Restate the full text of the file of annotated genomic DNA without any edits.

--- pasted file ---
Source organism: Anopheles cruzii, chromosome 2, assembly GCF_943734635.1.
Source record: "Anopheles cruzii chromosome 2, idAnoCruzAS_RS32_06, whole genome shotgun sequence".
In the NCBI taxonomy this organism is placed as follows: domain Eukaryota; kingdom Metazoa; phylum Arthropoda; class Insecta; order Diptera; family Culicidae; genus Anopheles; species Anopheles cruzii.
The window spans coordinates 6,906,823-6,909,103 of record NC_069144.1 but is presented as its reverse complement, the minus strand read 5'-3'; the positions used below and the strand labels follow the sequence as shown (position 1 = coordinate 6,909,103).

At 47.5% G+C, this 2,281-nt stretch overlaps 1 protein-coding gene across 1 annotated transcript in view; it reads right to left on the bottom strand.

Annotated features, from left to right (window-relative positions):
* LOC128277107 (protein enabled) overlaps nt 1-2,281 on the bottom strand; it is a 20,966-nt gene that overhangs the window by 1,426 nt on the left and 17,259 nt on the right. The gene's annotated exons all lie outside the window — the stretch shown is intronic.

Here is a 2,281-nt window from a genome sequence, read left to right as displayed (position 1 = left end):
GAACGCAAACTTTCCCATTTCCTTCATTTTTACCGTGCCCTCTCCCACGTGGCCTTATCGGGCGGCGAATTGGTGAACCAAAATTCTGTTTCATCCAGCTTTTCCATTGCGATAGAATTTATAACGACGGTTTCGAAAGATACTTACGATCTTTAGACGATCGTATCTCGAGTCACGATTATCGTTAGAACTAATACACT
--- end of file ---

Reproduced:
Source organism: Anopheles cruzii, chromosome 2, assembly GCF_943734635.1.
Source record: "Anopheles cruzii chromosome 2, idAnoCruzAS_RS32_06, whole genome shotgun sequence".
In the NCBI taxonomy this organism is placed as follows: domain Eukaryota; kingdom Metazoa; phylum Arthropoda; class Insecta; order Diptera; family Culicidae; genus Anopheles; species Anopheles cruzii.
The window spans coordinates 6,906,823-6,909,103 of record NC_069144.1 but is presented as its reverse complement, the minus strand read 5'-3'; the positions used below and the strand labels follow the sequence as shown (position 1 = coordinate 6,909,103).

At 47.5% G+C, this 2,281-nt stretch overlaps 1 protein-coding gene across 1 annotated transcript in view; it reads right to left on the bottom strand.

Annotated features, from left to right (window-relative positions):
* LOC128277107 (protein enabled) overlaps nt 1-2,281 on the bottom strand; it is a 20,966-nt gene that overhangs the window by 1,426 nt on the left and 17,259 nt on the right. The gene's annotated exons all lie outside the window — the stretch shown is intronic.

Here is a 2,281-nt window from a genome sequence, read left to right as displayed (position 1 = left end):
GAACGCAAACTTTCCCATTTCCTTCATTTTTACCGTGCCCTCTCCCACGTGGCCTTATCGGGCGGCGAATTGGTGAACCAAAATTCTGTTTCATCCAGCTTTTCCATTGCGATAGAATTTATAACGACGGTTTCGAAAGATACTTACGATCTTTAGACGATCGTATCTCGAGTCACGATTATCGTTAGAACTAATACACT